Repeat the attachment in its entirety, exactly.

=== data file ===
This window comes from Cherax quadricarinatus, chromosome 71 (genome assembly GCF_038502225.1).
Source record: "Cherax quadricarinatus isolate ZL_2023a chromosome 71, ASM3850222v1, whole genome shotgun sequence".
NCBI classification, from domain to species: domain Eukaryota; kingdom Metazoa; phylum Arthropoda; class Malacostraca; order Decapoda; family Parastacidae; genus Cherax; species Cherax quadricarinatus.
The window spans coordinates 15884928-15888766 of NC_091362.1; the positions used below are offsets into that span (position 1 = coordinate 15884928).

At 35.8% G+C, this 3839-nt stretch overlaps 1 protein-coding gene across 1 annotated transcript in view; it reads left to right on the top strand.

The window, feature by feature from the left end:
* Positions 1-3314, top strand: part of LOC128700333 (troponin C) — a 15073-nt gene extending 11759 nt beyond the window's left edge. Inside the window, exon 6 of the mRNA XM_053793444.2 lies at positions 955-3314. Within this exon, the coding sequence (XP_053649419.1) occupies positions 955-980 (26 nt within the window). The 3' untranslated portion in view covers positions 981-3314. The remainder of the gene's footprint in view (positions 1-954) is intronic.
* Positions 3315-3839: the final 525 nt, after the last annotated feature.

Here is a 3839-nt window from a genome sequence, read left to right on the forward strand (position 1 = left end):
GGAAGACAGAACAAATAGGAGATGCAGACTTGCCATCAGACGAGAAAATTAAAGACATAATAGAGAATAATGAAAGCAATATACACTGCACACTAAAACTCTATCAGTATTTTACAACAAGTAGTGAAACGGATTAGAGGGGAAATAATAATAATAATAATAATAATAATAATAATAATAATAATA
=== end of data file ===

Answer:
This window comes from Cherax quadricarinatus, chromosome 71 (genome assembly GCF_038502225.1).
Source record: "Cherax quadricarinatus isolate ZL_2023a chromosome 71, ASM3850222v1, whole genome shotgun sequence".
NCBI classification, from domain to species: domain Eukaryota; kingdom Metazoa; phylum Arthropoda; class Malacostraca; order Decapoda; family Parastacidae; genus Cherax; species Cherax quadricarinatus.
The window spans coordinates 15884928-15888766 of NC_091362.1; the positions used below are offsets into that span (position 1 = coordinate 15884928).

At 35.8% G+C, this 3839-nt stretch overlaps 1 protein-coding gene across 1 annotated transcript in view; it reads left to right on the top strand.

The window, feature by feature from the left end:
* Positions 1-3314, top strand: part of LOC128700333 (troponin C) — a 15073-nt gene extending 11759 nt beyond the window's left edge. Inside the window, exon 6 of the mRNA XM_053793444.2 lies at positions 955-3314. Within this exon, the coding sequence (XP_053649419.1) occupies positions 955-980 (26 nt within the window). The 3' untranslated portion in view covers positions 981-3314. The remainder of the gene's footprint in view (positions 1-954) is intronic.
* Positions 3315-3839: the final 525 nt, after the last annotated feature.

Here is a 3839-nt window from a genome sequence, read left to right on the forward strand (position 1 = left end):
GGAAGACAGAACAAATAGGAGATGCAGACTTGCCATCAGACGAGAAAATTAAAGACATAATAGAGAATAATGAAAGCAATATACACTGCACACTAAAACTCTATCAGTATTTTACAACAAGTAGTGAAACGGATTAGAGGGGAAATAATAATAATAATAATAATAATAATAATAATAATAATAATA